My youngest son, Daniel, and our dog, Pepper, made our daily field trip to the nearby developed lake. We hunted for turtles, fish, and green algae. I have surrendered the idea of convincing my son about switching obsessions to something else because of my opinion of its tediousness. He loves this daily ritual of speaking to the flora and fauna and listening to their quiet. So, who am I to disrupt this calming activity, which, once I look past its repetitiveness, is calming to me, too?
The symptoms of repetitiveness and obsession are aspects of my son’s diagnosis on the autism spectrum. He is rated “high functioning,” whatever that means. I am rated a high functioning recovering person. My home environment mostly reflects my high functionability with echoes of chaos. I married a high functioning working man who has an obsession of taking opportunities wherever they take us. They have taken us to eight homes in 18 years. That’s a household move every 2 ½ years. So, it ought not be a shock that some boxes are 18 years old, but when I look at them I am surprised that they are still with me. They are loaded into the moving van and relocated. This last relocation, however, feels like a long-term one. While I rationalize it as being in my son’s best interest, I know deep down it’s in my best interest, too, to stay put. More boxes have been unpacked than ever before, including the 30 plus ones bequeathed to me by my mother.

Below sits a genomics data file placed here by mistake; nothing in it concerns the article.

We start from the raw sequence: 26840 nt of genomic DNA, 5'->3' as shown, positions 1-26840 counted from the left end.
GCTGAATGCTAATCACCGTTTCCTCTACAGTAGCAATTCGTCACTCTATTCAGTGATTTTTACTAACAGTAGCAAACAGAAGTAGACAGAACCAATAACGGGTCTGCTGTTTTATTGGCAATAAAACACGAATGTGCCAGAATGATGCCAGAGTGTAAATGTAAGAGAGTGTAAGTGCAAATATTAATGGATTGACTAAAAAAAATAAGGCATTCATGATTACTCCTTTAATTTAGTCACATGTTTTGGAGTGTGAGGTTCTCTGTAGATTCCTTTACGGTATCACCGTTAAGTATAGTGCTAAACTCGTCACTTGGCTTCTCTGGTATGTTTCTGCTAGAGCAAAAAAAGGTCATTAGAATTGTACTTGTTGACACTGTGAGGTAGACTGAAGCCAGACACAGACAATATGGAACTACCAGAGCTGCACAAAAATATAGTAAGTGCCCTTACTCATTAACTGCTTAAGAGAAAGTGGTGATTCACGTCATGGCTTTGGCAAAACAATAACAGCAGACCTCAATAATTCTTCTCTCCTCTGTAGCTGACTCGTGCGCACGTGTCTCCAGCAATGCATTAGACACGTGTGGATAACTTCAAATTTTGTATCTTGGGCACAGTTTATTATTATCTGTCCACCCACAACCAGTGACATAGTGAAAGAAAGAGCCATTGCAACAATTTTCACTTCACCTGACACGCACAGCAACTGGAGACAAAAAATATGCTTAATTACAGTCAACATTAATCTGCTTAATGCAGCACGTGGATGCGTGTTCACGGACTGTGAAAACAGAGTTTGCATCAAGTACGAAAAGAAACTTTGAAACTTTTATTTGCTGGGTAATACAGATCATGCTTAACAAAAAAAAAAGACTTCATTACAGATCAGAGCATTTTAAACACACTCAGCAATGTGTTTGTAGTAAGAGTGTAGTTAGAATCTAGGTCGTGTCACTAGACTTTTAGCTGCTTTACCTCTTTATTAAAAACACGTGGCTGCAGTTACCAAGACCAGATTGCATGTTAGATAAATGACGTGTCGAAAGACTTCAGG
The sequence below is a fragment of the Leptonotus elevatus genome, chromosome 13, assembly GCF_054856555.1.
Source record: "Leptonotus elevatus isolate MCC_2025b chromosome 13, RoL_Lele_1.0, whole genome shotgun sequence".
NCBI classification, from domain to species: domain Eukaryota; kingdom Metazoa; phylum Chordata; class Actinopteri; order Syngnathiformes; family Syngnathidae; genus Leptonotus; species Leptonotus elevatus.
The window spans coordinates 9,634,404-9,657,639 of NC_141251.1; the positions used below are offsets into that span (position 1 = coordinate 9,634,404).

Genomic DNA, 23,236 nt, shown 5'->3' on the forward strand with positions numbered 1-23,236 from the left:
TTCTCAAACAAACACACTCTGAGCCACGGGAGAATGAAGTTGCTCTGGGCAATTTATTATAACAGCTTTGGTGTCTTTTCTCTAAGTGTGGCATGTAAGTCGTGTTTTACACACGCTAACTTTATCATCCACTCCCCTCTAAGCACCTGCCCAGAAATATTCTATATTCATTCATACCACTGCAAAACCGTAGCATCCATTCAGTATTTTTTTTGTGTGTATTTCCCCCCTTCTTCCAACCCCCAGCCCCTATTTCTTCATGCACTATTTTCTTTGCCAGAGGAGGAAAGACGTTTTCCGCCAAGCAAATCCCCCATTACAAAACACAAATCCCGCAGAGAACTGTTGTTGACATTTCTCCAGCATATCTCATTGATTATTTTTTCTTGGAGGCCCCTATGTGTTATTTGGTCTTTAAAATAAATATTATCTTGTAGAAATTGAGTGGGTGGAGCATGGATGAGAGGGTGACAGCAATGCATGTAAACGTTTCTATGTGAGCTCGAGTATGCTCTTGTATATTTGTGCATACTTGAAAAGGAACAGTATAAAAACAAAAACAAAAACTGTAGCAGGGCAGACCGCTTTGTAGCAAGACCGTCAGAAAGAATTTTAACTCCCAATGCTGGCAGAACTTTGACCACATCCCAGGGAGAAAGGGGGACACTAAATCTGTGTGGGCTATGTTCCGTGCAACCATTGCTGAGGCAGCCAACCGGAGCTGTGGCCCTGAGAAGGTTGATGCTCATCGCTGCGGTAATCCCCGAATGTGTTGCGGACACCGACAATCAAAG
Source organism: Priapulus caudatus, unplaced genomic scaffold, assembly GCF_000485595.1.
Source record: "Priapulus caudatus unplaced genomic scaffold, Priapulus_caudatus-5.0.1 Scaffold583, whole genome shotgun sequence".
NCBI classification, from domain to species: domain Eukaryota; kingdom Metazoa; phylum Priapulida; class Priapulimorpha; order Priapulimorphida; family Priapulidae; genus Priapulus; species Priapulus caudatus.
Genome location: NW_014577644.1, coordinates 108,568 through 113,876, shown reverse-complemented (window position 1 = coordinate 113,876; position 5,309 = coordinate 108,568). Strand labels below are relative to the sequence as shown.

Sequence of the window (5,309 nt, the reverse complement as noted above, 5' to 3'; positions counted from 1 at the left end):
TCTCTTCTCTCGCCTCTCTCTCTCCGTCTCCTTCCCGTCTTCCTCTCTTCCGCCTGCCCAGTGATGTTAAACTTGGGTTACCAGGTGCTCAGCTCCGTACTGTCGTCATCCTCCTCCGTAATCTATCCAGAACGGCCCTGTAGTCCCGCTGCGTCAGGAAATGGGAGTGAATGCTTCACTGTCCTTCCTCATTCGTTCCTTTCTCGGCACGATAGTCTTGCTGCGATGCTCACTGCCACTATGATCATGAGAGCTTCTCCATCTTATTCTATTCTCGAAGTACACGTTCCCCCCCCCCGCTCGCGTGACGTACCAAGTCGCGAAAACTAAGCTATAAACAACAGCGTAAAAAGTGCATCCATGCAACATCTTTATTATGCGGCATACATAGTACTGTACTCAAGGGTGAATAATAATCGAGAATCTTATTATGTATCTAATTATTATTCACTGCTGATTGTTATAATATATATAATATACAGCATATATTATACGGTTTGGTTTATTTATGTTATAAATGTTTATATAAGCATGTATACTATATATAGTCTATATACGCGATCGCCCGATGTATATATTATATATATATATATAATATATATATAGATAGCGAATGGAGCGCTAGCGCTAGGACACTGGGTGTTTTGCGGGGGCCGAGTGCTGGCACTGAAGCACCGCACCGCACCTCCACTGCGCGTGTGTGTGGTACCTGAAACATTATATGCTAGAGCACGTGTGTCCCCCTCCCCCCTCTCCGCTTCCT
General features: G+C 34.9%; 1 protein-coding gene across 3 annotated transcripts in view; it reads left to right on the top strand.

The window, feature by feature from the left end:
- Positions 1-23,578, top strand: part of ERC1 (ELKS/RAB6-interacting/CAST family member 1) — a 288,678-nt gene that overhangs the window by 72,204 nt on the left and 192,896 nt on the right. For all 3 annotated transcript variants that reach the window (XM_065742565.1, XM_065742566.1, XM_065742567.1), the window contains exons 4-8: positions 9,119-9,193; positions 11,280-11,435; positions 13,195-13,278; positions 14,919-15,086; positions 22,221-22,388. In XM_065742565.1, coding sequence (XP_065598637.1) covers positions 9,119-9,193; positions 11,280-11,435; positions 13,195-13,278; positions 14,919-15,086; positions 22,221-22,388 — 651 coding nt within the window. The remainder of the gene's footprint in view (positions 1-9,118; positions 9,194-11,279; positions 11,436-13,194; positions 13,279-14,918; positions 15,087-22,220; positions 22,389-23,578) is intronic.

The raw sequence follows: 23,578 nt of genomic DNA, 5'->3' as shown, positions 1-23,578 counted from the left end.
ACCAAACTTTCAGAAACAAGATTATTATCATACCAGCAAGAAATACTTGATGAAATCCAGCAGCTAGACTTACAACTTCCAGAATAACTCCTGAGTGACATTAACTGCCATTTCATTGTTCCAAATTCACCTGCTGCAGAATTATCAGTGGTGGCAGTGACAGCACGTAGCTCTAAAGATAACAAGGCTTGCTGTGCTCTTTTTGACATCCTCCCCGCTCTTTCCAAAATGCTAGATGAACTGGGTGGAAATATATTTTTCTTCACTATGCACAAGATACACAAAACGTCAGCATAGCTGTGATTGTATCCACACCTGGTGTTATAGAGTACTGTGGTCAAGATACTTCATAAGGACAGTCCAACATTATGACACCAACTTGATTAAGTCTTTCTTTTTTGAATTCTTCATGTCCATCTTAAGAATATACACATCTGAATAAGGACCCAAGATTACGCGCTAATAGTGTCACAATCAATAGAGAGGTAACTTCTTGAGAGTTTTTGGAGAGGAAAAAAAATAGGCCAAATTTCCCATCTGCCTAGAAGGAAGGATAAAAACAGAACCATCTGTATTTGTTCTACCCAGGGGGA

One room displays like a museum. It is perfectly put together and we don’t live in it. It is used only as a passage way into the kitchen. It is an unattainable model for the rest of the house. Every other room is in some kind of organizing process with a few boxes scattered around as reminders to my previously vagabond life. My son, with his obsession to reliable routines, is helping me exchange my feelings of discomfort to feelings of security for order and structure.